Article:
Park News 4

Diamond Darter Gets Protection

  WASHINGTON (CN) - The U.S. Fish and Wildlife Service has
finalized the listing of the diamond darter, one of the most imperiled
fish in the southeastern U.S., as endangered under the Endangered
Species Act, according to a new regulation.
     Already listed by the Southeastern Fishes Council as one of the
southeast's 12 most imperiled fishes, or "desperate dozen," the 3
inch long diamond darter is now found in only one segment of the
lower Elk River in West Virginia.
     "Despite...extensive and targeted survey efforts within the
species' known range and preferred habitat in the Elk River, fewer
than 50 individuals have been collected over the last 30 years," the
2012 listing proposal said. The historic range of these tiny perch
family members included the Muskingum River in Ohio, the Ohio River
in Ohio, Kentucky and Indiana, the Green River in Kentucky and the
Cumberland River Drainage in Kentucky and Tennessee.
     The species was "rediscovered" in the Elk River in 1980 during a
survey, when one individual was collected. It was believed to be
"extirpated," or extinct throughout its range before the rediscovery,
the proposed rule said.
     The USFWS's action to protect the fish was "spurred by a
landmark agreement with the Center for Biological Diversity to speed
protection decisions for 757 species," according to the CBD's press
release in response to the final rule.
     "The Center and a coalition of 16 other conservation groups
submitted comments in support of the fish's protection. More than
4,800 Center supporters submitted comments to the Service in favor
of protecting the darter," while "the West Virginia Oil and Natural Gas
Association, West Virginia Coal Association, West Virginia Forestry
Association and West Virginia Chamber of Commerce all submitted
comments opposing the fish's protection," the CBD said.
     The darter lacks a swim bladder, which helps it remain near the
bottom of its warm freshwater river and stream habitats.
Researchers believe the fish bury themselves under the sand then
dart out at prey. Embryos develop in the tiny spaces within the coarse
sand or gravel bottom. Darters are found in riffles and pools where
swift currents sweep the stream beds clean and keep them free from
siltation.
     The darters' small population size and limited range add to
threats such as siltation, sedimentation and pollution from coal
mining, oil and gas development, timber harvesting, all-terrain
vehicle use, sewage treatment, damming, and erosion. In addition,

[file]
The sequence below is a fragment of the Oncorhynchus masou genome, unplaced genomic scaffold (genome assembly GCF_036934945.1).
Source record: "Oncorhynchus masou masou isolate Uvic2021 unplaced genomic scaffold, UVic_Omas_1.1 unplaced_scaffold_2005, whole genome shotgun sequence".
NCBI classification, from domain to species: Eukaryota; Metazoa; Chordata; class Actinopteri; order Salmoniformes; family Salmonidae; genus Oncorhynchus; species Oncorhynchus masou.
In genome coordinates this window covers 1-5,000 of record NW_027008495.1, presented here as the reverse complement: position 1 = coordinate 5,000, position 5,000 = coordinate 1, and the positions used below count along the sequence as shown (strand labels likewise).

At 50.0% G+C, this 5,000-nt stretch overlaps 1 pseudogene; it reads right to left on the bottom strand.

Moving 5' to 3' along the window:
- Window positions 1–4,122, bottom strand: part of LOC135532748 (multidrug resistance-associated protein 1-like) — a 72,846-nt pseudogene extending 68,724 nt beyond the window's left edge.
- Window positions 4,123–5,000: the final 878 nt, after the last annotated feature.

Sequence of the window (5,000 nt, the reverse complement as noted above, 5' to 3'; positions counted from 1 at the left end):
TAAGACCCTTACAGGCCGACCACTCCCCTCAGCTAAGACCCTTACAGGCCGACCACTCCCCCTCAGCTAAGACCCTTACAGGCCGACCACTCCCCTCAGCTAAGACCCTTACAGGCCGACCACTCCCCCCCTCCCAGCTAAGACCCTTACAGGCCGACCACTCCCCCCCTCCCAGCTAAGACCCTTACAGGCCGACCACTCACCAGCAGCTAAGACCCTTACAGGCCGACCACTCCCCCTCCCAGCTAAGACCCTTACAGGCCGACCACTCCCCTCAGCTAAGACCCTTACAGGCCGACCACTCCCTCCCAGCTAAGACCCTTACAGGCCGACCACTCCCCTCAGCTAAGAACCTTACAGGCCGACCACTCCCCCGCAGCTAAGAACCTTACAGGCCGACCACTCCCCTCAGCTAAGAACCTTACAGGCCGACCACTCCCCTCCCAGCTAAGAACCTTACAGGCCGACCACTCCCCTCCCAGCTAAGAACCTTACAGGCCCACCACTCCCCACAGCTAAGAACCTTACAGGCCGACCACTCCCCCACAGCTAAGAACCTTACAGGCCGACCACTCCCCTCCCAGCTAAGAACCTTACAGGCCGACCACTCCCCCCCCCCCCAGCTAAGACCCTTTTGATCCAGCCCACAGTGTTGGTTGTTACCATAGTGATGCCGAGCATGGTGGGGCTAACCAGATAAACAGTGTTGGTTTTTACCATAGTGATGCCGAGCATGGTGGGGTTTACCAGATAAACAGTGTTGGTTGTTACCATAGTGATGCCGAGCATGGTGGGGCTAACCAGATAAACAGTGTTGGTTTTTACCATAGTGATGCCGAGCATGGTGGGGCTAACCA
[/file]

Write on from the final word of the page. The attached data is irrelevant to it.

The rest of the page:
the species faces potential threats from climate change, global
warming and invasive species such as Japanese knotweed and
Didymosphenia geminate, an alga known as "rock snot," which grows
in suffocating mats that can be eight inches thick covering the entire
stream bed for over a half mile, according to the final rule.
     "Darters play an important role in waterway systems as indicators
of good water quality and diversity. The presence of a healthy darter
population indicates that a river is healthy and would sustain other
populations of fish, such as musky or bass," the USFWS noted in its
statement.
  
The USFWS is preparing a recovery plan for the fish, and will finalize
the proposed 123 river miles of critical habitat designation in a
separate rule, the agency says. The darter's protected endangered
status is effective Aug. 26.
In Mammoth Cave National Park

MAMMOTH CAVE, Ky., July 26, 2013 - On July 22, 2013, Mammoth Cave National Park Superintendent Sarah Craighead signed an agreement with the Southwest Kentucky Mountain Bike Association which establishes its members as the primary caretakers of the new 8-mile Big Hollow Trail.

“The relationship is a model for Mammoth Cave trail users, and for trail all across the National Park System,” said Craighead.  “The biking community has made a promise to keep Big Hollow Trail in good conditions for hikers and bikers alike.  It makes good sense that if you use a trail, you help maintain it.”
The Southwest Kentucky Mountain Bike Association, or SWKyMBA, is a local chapter of the International Mountain Bike Association, one of three in the state.

The agreement states that SWKyMBA will volunteer to maintain and repair the new 8-mile trail, since the Park no longer has funding or staff to take care for its entire 80-mile system of surface trails.

"Our members are excited to be part of the Big Hollow Trail, the first professionally built mountain bike and hike trail built in a national park,” said SWKyMBA Chairman Chip Winger, who signed the agreement.  “This is a momentous occasion not just for mountain bikers, but for hikers and trail runners alike who will also enjoy the use of the trail.  Our Chapter appreciates the trust that Superintendent Craighead has bestowed upon our organization to become the stewards of Big Hollow Trail.”

Big Hollow Trail is presently under construction in the backcountry of the Park, north of Green River and east of the Green River Road.   The Park contracted with Trail Dynamics and the Lightsey Corporation to build the new trail to specifications appropriate for hiking and mountain biking.
Dependent on the weather, the trail is slated for completion in fall 2013.
www.nps.gov/maca